In Vietnam, we have found that “English Language Arts” remains a new concept to most parents.  ESL is somewhat similar to an ELA class, because students learn reading and writing in English.  However, the focus is more on the building blocks of the English language – the foundations that will make it possible for students to succeed in international professional areas of study and in life beyond school.

As soon as your child can use everyday conversational English, challenge her to learn just like a native American student with English Language Arts.


General English Qualification by Cambridge Assessment English: KET, PET, FCE, CAE, and CPE

KET, PET, FCE refer to Cambridge exams for teenagers, after they finish Cambridge Young Learners English (YLE), including Starters, Movers and Flyers – normally for children from 6 to 12 years old.

KET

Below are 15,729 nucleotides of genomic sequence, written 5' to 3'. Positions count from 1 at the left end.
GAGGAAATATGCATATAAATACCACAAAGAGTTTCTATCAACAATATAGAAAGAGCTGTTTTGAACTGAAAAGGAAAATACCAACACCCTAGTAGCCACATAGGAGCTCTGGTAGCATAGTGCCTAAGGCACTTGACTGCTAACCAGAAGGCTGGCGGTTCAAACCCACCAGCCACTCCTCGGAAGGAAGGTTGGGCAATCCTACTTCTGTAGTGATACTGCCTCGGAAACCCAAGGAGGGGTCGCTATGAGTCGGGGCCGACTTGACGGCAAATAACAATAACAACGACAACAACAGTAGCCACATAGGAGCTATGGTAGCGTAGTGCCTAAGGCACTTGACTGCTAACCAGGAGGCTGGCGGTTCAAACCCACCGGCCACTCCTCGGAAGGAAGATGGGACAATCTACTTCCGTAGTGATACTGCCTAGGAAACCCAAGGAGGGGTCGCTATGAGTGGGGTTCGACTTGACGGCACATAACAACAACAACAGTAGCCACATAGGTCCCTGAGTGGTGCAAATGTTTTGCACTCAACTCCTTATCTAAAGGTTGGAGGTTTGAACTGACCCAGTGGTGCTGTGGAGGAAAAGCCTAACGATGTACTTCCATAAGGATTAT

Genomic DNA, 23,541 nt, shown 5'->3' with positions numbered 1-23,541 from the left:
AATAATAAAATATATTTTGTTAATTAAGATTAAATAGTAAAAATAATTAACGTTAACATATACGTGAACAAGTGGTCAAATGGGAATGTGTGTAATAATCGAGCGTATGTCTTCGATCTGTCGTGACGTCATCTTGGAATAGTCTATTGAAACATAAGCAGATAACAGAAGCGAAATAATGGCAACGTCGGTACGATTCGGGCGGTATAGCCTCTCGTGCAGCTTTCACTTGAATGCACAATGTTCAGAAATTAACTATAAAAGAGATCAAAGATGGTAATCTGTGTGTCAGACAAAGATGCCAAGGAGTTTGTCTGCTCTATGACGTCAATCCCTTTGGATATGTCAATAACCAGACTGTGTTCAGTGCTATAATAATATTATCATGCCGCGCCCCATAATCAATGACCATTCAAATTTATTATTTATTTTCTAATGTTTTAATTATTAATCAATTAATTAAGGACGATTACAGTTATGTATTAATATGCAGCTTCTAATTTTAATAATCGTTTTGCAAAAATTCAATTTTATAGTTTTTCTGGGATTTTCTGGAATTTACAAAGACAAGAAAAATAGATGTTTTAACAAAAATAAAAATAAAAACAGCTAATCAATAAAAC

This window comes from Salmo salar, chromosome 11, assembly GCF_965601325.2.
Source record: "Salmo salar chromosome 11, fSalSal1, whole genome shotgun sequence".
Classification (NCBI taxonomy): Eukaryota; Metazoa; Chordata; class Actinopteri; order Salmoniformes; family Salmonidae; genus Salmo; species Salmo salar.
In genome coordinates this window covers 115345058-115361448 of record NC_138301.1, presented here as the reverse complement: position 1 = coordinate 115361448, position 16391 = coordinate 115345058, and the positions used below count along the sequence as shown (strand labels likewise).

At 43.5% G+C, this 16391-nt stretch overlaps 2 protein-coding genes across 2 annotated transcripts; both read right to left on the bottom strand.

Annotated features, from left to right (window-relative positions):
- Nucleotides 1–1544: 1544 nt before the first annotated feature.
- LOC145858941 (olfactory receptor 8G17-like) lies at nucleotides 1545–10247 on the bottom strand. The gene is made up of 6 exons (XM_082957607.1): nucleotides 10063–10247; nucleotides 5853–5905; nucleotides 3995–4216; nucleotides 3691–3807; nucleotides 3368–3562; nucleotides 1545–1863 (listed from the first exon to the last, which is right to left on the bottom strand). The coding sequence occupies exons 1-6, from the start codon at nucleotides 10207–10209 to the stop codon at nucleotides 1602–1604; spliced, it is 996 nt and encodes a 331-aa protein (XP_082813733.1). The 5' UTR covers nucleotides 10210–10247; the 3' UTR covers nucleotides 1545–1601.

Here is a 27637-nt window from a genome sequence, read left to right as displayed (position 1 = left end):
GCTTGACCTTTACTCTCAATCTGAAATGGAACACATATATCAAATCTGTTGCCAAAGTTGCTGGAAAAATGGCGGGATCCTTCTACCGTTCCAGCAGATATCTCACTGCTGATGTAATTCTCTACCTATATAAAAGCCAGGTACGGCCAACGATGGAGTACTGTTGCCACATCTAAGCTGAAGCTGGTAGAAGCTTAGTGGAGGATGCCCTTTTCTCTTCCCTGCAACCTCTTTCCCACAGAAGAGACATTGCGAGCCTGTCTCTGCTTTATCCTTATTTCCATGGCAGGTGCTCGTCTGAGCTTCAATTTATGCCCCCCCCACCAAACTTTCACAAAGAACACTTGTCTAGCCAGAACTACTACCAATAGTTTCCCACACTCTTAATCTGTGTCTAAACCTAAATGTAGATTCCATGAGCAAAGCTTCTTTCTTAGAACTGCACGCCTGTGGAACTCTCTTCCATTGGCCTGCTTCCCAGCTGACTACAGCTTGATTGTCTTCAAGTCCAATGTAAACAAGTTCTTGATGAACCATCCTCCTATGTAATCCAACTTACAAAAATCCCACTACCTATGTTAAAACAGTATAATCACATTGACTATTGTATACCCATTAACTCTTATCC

KET is also known as the Key English Test (KET) or Key English Test for Schools (KETfs).  This qualification shows that you can communicate in basic English in everyday situations.  This is an Elementary level exam that tests the ability to use basic linguistic constructs in conversation and writing. If you understand simple texts, short phrases and can communicate in situations that are familiar to you- the KET exam is for you.

The Cambridge A2 Key certificate enables you to work abroad in some countries (for example, Denmark and the Netherlands) in areas that do not require advanced language skills.

PET

PET is known as the Preliminary English Test (PET) or Preliminary English Test for Schools (PETfs).  This is an Intermediate level exam that shows that you can communicate in English in practical, everyday situations.  It will give you a good foundation if you want to study for a professional English qualification.  If you can read simple books and articles, write simple letters, and communicate on common topics, then this exam is for you.

  • Level of qualification: Intermediate = B1 on the Common European Framework (~IELTS 4 – 4.5 or TOEFL iBT 57 – 86)